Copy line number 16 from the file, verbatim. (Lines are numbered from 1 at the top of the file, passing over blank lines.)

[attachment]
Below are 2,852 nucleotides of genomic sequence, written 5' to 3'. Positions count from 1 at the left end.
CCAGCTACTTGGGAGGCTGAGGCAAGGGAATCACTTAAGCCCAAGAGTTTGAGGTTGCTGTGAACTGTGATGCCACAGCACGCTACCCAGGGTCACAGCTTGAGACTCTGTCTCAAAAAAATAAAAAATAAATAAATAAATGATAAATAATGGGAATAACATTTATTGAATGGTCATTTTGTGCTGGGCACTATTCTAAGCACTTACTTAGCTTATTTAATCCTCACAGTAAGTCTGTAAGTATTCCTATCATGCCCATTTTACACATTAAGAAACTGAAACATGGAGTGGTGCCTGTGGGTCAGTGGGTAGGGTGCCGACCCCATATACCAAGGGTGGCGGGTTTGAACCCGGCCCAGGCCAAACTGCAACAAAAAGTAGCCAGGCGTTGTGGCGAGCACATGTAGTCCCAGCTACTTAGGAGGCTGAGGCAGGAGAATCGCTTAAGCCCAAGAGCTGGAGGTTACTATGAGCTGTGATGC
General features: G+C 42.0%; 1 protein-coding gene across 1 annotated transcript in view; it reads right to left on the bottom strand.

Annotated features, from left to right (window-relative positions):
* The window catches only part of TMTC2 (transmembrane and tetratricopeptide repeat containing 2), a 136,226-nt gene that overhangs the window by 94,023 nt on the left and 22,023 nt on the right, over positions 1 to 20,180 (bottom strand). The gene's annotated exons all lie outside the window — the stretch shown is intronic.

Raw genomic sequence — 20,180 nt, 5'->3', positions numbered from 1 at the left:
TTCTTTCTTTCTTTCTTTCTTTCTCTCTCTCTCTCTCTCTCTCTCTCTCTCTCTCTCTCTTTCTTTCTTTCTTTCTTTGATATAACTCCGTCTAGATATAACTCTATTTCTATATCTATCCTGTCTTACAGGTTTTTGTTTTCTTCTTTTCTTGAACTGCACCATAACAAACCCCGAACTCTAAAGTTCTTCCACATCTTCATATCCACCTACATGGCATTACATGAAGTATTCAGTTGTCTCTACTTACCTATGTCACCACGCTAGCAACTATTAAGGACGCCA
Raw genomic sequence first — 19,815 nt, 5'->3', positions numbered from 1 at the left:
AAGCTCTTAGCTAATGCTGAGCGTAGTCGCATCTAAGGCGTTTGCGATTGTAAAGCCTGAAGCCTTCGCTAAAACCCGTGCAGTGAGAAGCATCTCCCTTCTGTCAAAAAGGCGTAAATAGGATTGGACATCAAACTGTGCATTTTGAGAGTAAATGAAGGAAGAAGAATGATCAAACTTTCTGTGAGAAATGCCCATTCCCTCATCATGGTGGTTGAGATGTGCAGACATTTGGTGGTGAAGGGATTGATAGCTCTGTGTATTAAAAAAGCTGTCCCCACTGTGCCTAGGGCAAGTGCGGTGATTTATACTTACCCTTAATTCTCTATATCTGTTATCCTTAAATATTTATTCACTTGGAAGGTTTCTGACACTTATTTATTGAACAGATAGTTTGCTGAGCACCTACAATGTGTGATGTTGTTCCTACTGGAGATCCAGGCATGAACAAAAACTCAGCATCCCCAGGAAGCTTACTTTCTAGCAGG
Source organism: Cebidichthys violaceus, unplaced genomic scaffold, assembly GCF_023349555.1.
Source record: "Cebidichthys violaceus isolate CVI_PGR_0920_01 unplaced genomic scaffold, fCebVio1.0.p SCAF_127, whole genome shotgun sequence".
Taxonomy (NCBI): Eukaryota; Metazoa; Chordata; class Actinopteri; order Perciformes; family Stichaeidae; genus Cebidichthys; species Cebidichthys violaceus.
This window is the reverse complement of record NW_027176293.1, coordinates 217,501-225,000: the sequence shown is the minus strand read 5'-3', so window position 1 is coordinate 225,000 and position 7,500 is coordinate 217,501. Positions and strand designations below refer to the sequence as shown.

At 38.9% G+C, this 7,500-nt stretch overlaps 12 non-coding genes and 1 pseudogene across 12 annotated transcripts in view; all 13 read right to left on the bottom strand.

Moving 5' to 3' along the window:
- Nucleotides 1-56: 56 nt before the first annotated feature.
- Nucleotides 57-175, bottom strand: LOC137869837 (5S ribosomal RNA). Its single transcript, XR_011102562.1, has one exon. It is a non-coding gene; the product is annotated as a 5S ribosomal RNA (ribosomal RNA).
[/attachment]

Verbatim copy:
- Nucleotides 1-56: 56 nt before the first annotated feature.